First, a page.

Chapter 16
A Community of Tennessee Writers, Readers & Passersby


In Myth America, liberal historians fight back against conservative myths

History matters. When we tell the story of the past, we are also explaining ourselves — our challenges, our values, our politics. Naturally, we often disagree about the meaning of the historical evidence before us. But these days, as the center of American politics keeps eroding, the battles over history are getting nastier.

Kevin M. Kruse (Photo: Ricardo Barros)

With Myth America, Kevin Kruse and Julian Zelizer enter the fray with their fists up. The Princeton scholars have assembled 20 academic historians, all of whom have engaged in writing for the wider public. Each short essay in this collection challenges a popular myth of American history, defending a liberal interpretation from conservative assault.

Kruse and Zelizer emphasize how the modern Republican Party and the right-wing media do not just interpret the past — they falsify and weaponize it. They point, for example, to Donald Trump’s naked lies about his historical accomplishments, as well as the President’s Advisory 1776 Commission, which sought to craft a patriotic narrative of American history. “A history that seeks to exalt a nation’s strengths without examining its shortcomings, that values feeling good over thinking hard, that embraces simplistic celebration over complex understanding, isn’t history,” write Kruse and Zelizer. “It’s propaganda.”

Julian E. Zelizer (Photo: Zoran Jelenic)

Some essays confront right-wing accounts that paint immigrants as dangerous invaders. Erika Lee highlights how the United States actively promoted immigration when it suited the nation’s labor needs. Geraldo Cadava rejects a simplistic portrait of a treacherous, vulnerable Mexican-American border, instead tracing a history of “creativity, community, cooperation, and connection.” Others consider U.S. foreign policy, such as Sarah Churchwell, who casts Trump’s use of the slogan “America First” in a longer tradition of xenophobia and racial anxiety.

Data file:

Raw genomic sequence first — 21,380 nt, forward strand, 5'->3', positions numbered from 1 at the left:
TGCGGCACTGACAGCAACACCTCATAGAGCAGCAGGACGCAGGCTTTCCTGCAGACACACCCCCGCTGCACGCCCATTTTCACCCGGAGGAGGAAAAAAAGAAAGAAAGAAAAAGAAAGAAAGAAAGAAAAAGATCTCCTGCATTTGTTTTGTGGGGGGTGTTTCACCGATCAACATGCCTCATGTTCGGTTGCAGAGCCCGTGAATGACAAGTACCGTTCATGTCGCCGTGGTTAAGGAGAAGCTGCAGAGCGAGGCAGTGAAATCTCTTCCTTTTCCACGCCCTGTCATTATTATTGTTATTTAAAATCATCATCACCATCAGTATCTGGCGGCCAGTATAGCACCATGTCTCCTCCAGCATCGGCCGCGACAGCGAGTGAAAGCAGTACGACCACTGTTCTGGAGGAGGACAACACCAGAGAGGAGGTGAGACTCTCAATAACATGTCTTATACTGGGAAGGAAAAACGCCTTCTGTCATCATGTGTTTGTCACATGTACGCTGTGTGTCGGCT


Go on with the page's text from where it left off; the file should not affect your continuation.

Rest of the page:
Several contributors reject conservative interpretations of specific periods in American history. Eric Rauchway blasts Senator Charles Grassley’s claim that the New Deal hurt economic growth; in fact, Franklin Roosevelt’s policies stimulated employment, production, and faith in American democracy amid the crisis of the Great Depression. Similarly, Joshua Zeitz counters Republican talking points by detailing the drop in poverty rates due to Lyndon Johnson’s Great Society programs of the 1960s. In his own essay, Zelizer disputes the idea of a “Reagan Revolution,” arguing that the slogan masks the persistent political divides of the 1980s.

Kruse, a Nashville native and historian of modern American conservatism, tackles the lie that the Republican Party never pursued a “Southern Strategy.” Americans of all political stripes had long understood that the major parties realigned in the 1960s and 1970s, with Republicans winning over conservative white Southerners. More recently, some pundits have claimed that the Southern Strategy is a liberal fabrication. Kruse explains how and why the GOP abandoned its standing as the party of Abraham Lincoln, with nods to the mountains of documentary evidence.

Like the one by Kruse, many essays in Myth America dance near the nation’s deepest fault line: race. Karen Cox explains how Confederate monuments distorted the meaning of the Civil War, while Glenda Gilmore rejects the myth of the civil rights movement as entirely peaceful, popular, and successful. Carol Anderson traces the current right-wing obsession with voter fraud back to the Jim Crow policies of the 1890s: “The real villain attacking democracy was much more systemic and systematic: extensive election fraud, which was organized by political leaders, usually against African Americans, to alter the outcome of elections and weaken Black electoral power.”

Myth America serves us all. A reader does not need to embrace all its interpretations to appreciate its fact-based accounting of the past. That such a book needs to exist, however, is disheartening. More than ever, the American people need coherent, compelling narratives of the nation’s history that balance its accomplishments with its shortcomings, integrate the stories of both prominent leaders and unsung characters, account for our great opportunities and our profound oppressions, and emphasize our common purpose while pushing us to do better. If, instead, we must dig a real history out of a swamp of lies, we are still wading in the muck.


Aram Goudsouzian is the Bizot Family Professor of History at the University of Memphis. His most recent book is The Men and the Moment: The Election of 1968 and the Rise of Partisan Politics in America.